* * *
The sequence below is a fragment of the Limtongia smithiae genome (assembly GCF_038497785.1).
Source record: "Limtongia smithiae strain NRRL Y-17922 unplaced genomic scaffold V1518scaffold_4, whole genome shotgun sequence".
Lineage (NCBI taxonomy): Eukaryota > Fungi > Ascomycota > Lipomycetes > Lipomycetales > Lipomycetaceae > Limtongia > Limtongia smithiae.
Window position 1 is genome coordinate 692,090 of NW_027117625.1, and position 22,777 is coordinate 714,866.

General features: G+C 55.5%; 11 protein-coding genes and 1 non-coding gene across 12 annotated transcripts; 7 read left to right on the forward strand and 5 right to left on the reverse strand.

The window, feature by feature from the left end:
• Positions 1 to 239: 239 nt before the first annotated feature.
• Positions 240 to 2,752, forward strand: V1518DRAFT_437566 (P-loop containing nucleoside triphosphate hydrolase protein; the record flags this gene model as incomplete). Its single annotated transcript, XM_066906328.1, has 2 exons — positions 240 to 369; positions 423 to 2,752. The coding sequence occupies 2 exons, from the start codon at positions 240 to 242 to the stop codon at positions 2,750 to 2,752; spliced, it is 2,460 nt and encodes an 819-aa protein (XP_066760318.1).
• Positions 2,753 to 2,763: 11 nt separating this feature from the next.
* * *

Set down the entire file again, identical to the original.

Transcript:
The sequence below is a fragment of the Limtongia smithiae genome (assembly GCF_038497785.1).
Source record: "Limtongia smithiae strain NRRL Y-17922 unplaced genomic scaffold V1518scaffold_4, whole genome shotgun sequence".
Lineage (NCBI taxonomy): Eukaryota > Fungi > Ascomycota > Lipomycetes > Lipomycetales > Lipomycetaceae > Limtongia > Limtongia smithiae.
Window position 1 is genome coordinate 692,090 of NW_027117625.1, and position 22,777 is coordinate 714,866.

General features: G+C 55.5%; 11 protein-coding genes and 1 non-coding gene across 12 annotated transcripts; 7 read left to right on the forward strand and 5 right to left on the reverse strand.

The window, feature by feature from the left end:
• Positions 1 to 239: 239 nt before the first annotated feature.
• Positions 240 to 2,752, forward strand: V1518DRAFT_437566 (P-loop containing nucleoside triphosphate hydrolase protein; the record flags this gene model as incomplete). Its single annotated transcript, XM_066906328.1, has 2 exons — positions 240 to 369; positions 423 to 2,752. The coding sequence occupies 2 exons, from the start codon at positions 240 to 242 to the stop codon at positions 2,750 to 2,752; spliced, it is 2,460 nt and encodes an 819-aa protein (XP_066760318.1).
• Positions 2,753 to 2,763: 11 nt separating this feature from the next.